Background: Weight loss surgery in patients >65 years old has been underused, secondary to the morbidity and mortality concerns of healthcare providers. Comparative outcomes analyses of this patient population have been lacking. The purpose of the present report was to evaluate the safety and outcome of gastric bypass in patients >65 years of age.
Methods: A prospective database was used to analyze the safety, operative morbidity, and outcome. All patients undergoing surgery since January 2005 were included.
Results: The analysis of 1474 patients demonstrated a greater operative risk profile for patients >65 years (n = 100) compared with those <65 years old (n = 1374) related to sleep apnea (45% versus 34%), diabetes mellitus (65% versus 33%), and hypertension (81% versus 57%). The operative outcomes were similar for the 2 groups as determined by the operative time (70 versus 65 minutes), length of stay (1.97 versus 1.3 days), and 30-day readmission rate (6.0% versus 7.4%). The postoperative complication rates were low in the patients >65 years old (bleeding 1.0%, pulmonary 3.0%, cardiac 2.0%, wound 2.0%, and 30-day mortality rate 0%). The percentage of excess body weight loss in the gastric bypass patients was similar between the patients >65 years old and those <65 years old at 12 months (74.8% versus 77.8%) and 24 months (83.4% versus 78.5%).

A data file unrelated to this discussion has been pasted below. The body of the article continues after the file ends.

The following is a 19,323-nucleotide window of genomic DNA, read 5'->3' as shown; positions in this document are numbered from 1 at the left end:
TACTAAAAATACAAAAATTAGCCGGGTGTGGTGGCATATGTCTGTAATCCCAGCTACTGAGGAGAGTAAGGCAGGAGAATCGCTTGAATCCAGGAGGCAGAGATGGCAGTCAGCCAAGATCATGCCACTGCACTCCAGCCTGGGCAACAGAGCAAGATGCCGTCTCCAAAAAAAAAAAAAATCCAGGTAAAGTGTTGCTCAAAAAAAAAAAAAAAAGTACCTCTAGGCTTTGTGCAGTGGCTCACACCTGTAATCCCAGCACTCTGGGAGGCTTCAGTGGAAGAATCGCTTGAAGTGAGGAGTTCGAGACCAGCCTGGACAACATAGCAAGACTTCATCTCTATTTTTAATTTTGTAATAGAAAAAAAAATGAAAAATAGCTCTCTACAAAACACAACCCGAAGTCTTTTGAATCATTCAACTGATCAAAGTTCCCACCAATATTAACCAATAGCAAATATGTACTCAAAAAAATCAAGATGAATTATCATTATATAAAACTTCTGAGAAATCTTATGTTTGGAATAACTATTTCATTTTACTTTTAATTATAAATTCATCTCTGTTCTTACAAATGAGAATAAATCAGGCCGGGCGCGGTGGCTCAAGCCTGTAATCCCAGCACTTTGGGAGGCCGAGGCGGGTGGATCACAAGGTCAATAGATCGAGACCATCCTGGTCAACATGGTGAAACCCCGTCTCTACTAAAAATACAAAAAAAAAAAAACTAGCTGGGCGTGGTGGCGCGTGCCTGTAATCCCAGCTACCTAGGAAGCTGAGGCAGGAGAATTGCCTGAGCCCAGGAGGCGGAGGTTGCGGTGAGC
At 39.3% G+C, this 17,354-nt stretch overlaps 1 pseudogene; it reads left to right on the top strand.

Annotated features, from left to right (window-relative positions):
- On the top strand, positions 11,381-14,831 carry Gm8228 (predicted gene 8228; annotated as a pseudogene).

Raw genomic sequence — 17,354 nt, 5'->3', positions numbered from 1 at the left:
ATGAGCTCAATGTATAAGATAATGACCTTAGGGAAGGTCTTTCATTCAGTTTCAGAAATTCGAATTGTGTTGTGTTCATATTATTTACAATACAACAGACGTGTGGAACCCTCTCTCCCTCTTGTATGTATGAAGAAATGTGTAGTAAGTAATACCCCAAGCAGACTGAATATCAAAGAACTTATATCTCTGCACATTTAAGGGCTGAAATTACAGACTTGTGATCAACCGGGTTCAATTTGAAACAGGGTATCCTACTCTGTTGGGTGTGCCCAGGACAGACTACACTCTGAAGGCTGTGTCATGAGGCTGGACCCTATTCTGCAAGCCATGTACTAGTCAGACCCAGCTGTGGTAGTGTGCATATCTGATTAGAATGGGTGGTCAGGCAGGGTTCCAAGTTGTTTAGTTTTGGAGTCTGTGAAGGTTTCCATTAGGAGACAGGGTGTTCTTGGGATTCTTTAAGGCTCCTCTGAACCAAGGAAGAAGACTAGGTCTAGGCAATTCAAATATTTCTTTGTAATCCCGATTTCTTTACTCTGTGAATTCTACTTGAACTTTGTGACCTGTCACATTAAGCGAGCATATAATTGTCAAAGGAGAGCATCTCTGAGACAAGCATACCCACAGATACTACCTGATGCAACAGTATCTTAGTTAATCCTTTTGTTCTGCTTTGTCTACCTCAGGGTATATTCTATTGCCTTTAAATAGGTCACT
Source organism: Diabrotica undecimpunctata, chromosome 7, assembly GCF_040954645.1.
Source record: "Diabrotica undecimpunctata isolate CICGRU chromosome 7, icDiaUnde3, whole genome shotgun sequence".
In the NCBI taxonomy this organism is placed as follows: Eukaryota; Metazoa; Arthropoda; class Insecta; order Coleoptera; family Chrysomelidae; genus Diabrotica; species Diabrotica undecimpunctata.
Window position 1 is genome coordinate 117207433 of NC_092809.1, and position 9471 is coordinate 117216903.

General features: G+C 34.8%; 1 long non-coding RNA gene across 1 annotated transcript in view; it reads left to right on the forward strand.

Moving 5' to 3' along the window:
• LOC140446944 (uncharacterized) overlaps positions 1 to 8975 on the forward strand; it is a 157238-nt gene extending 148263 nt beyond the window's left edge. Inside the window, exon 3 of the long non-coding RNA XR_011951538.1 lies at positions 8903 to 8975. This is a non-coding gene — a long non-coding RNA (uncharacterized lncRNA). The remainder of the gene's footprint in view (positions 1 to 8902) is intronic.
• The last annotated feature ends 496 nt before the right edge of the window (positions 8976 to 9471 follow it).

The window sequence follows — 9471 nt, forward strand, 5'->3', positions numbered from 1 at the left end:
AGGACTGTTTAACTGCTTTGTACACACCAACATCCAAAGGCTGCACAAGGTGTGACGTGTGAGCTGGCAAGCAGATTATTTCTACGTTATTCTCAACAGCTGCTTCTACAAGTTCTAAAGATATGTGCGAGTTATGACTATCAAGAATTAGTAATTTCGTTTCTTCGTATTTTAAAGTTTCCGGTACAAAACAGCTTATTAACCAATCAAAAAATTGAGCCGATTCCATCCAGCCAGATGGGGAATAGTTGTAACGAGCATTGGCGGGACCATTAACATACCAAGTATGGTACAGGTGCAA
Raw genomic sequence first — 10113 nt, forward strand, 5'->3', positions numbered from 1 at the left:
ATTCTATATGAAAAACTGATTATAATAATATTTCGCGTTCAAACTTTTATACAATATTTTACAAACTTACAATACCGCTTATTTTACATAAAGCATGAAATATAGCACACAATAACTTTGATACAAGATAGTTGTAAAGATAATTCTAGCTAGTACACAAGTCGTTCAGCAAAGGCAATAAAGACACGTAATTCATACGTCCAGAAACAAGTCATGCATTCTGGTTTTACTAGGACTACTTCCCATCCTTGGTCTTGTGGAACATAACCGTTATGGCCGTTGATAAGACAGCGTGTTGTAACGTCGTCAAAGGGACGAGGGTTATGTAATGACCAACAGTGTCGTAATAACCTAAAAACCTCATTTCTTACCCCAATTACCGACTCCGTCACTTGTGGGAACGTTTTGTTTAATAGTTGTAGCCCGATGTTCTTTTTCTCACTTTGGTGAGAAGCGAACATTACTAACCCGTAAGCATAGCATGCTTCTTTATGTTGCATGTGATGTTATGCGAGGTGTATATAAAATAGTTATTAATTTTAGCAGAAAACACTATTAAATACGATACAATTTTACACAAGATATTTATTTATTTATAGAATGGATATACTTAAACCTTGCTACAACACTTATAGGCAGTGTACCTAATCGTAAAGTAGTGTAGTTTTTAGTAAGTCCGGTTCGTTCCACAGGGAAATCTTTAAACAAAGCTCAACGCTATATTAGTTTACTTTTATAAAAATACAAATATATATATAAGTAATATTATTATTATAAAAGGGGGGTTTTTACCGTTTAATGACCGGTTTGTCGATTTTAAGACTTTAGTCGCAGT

Conclusion: Our experience represents one of the largest series of laparoscopic gastric bypass in elderly patients. The data have demonstrated excellent outcomes compared with a younger population.
Copyright © 2010. Published by Elsevier Inc.